What To Do When You Find Out A Coworker Makes More Money

Aaargh! You just found out that your coworker makes more than you do, even though you both do the same kind of work, you've been there longer and you do a better job. You feel demoralized, insulted by your employer and resentful of your coworker. Before you protest, here's how to handle the situation professionally.

Annoyed coworkers picture from Shutterstock

Although it sucks to find out you're not making as much as your coworker(s), the upside to this newfound knowledge is you can use it for positive change, whether you improve your job skills, get motivated to ask for a raise, or find a better job. Stay calm and follow these steps.

Step One: Assess the situation and don't flip out

Your gut reaction might be to gripe about the situation to your manager or fellow coworkers, but take a step back to thoroughly think about it. As frustrating as it is, there might be fair reasons why your coworker earns more than you. Perhaps the market value or demand for the job has risen since you were hired, so the company had to offer more to newer applicants. Psychologist Art Markman says on Forbes:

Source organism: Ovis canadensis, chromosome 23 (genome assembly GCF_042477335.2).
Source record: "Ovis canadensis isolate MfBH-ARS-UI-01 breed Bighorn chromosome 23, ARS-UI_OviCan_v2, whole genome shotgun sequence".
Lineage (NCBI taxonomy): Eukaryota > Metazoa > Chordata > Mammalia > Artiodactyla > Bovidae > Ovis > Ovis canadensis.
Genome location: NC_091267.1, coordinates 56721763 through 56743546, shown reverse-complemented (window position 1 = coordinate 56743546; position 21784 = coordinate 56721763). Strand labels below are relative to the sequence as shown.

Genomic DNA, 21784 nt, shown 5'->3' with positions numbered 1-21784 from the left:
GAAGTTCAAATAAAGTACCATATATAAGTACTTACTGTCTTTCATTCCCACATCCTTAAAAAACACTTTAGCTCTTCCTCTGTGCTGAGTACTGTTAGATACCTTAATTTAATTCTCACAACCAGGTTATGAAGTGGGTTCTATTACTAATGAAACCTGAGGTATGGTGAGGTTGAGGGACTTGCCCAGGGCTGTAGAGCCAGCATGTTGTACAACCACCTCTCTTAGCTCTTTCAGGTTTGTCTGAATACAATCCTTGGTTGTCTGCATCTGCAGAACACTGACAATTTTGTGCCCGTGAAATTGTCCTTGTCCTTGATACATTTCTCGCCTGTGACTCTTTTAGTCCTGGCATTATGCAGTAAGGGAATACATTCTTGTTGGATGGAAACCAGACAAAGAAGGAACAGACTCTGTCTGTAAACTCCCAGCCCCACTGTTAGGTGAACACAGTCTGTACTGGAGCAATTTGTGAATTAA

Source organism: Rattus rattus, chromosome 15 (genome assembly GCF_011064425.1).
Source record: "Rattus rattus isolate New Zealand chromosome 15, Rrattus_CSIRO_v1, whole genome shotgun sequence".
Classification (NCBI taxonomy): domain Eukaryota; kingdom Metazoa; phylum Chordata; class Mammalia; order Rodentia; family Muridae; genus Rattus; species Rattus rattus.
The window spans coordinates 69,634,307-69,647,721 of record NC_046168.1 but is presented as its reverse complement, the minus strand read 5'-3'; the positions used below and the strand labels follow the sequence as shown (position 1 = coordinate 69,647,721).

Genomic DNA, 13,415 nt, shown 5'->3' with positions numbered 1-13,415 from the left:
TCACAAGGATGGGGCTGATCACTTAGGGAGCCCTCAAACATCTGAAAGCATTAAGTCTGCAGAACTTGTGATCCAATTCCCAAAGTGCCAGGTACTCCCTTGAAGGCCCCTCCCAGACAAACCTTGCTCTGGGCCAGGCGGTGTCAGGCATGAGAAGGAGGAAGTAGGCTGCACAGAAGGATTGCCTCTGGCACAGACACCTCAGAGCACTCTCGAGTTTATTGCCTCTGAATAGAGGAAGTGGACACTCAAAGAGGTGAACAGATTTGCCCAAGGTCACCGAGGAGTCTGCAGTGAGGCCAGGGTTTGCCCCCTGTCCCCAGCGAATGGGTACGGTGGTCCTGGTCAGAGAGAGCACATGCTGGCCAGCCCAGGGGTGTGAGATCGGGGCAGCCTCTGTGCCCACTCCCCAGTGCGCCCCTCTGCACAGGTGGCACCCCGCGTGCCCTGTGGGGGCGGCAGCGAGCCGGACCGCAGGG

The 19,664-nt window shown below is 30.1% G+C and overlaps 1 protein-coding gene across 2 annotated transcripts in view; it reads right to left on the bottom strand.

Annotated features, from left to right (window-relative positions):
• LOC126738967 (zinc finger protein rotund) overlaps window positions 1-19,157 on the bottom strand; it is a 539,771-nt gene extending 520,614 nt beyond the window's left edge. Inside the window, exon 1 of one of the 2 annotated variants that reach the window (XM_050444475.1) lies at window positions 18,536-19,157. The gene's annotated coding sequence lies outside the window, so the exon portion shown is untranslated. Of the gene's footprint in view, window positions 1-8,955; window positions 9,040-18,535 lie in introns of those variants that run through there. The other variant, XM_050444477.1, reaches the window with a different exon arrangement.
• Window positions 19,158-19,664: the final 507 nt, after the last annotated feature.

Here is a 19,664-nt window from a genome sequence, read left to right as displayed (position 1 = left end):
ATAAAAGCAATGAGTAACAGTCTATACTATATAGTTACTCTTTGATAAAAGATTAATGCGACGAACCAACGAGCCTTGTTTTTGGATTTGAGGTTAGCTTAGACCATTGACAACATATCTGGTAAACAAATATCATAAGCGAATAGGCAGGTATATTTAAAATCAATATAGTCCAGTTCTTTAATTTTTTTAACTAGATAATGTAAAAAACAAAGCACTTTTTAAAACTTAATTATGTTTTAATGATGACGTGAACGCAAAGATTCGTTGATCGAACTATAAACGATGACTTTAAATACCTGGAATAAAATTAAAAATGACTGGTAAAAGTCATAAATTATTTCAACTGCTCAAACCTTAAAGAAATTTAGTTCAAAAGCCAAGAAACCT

[It] is actually quite common where people hired after you may end up making more money. While there is always the chance that this is related to gender, it may also reflect market forces. If you were hired in a softer job market, then you may have gotten a lower offer, because that was what the market would support. I see this a lot in universities where faculty who have been working at the university for many years may be getting paid about the same (or sometimes even less) than brand new hires, just because the market has gotten competitive.   I raise this potential explanation, because when you discover that you are being paid less than others who are doing a similar job, it is natural to assume that salary inequalities are a result of more nefarious forces. The problem with that assumption is that, if your company ultimately does agree to give you a raise, you might still walk away with a bad feeling.